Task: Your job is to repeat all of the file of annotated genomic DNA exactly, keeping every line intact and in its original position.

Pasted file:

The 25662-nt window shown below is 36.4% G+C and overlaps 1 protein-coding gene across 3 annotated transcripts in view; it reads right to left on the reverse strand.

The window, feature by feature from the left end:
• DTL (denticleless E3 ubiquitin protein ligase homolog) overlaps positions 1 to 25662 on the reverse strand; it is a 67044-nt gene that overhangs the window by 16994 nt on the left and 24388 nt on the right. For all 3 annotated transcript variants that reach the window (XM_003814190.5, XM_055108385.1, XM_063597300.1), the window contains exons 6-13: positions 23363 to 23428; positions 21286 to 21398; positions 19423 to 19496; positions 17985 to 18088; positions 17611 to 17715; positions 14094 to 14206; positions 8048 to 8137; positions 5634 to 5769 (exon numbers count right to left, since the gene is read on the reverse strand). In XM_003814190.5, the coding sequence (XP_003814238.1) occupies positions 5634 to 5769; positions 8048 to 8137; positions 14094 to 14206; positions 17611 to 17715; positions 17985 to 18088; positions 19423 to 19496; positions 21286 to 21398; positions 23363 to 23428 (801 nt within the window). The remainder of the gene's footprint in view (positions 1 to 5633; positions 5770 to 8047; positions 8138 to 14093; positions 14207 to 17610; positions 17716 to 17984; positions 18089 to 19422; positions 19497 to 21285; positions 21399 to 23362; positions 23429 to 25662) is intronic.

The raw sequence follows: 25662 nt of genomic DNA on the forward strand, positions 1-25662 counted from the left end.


The 25662-nt window shown below is 36.4% G+C and overlaps 1 protein-coding gene across 3 annotated transcripts in view; it reads right to left on the reverse strand.

The window, feature by feature from the left end:
• DTL (denticleless E3 ubiquitin protein ligase homolog) overlaps positions 1 to 25662 on the reverse strand; it is a 67044-nt gene that overhangs the window by 16994 nt on the left and 24388 nt on the right. For all 3 annotated transcript variants that reach the window (XM_003814190.5, XM_055108385.1, XM_063597300.1), the window contains exons 6-13: positions 23363 to 23428; positions 21286 to 21398; positions 19423 to 19496; positions 17985 to 18088; positions 17611 to 17715; positions 14094 to 14206; positions 8048 to 8137; positions 5634 to 5769 (exon numbers count right to left, since the gene is read on the reverse strand). In XM_003814190.5, the coding sequence (XP_003814238.1) occupies positions 5634 to 5769; positions 8048 to 8137; positions 14094 to 14206; positions 17611 to 17715; positions 17985 to 18088; positions 19423 to 19496; positions 21286 to 21398; positions 23363 to 23428 (801 nt within the window). The remainder of the gene's footprint in view (positions 1 to 5633; positions 5770 to 8047; positions 8138 to 14093; positions 14207 to 17610; positions 17716 to 17984; positions 18089 to 19422; positions 19497 to 21285; positions 21399 to 23362; positions 23429 to 25662) is intronic.

The raw sequence follows: 25662 nt of genomic DNA on the forward strand, positions 1-25662 counted from the left end.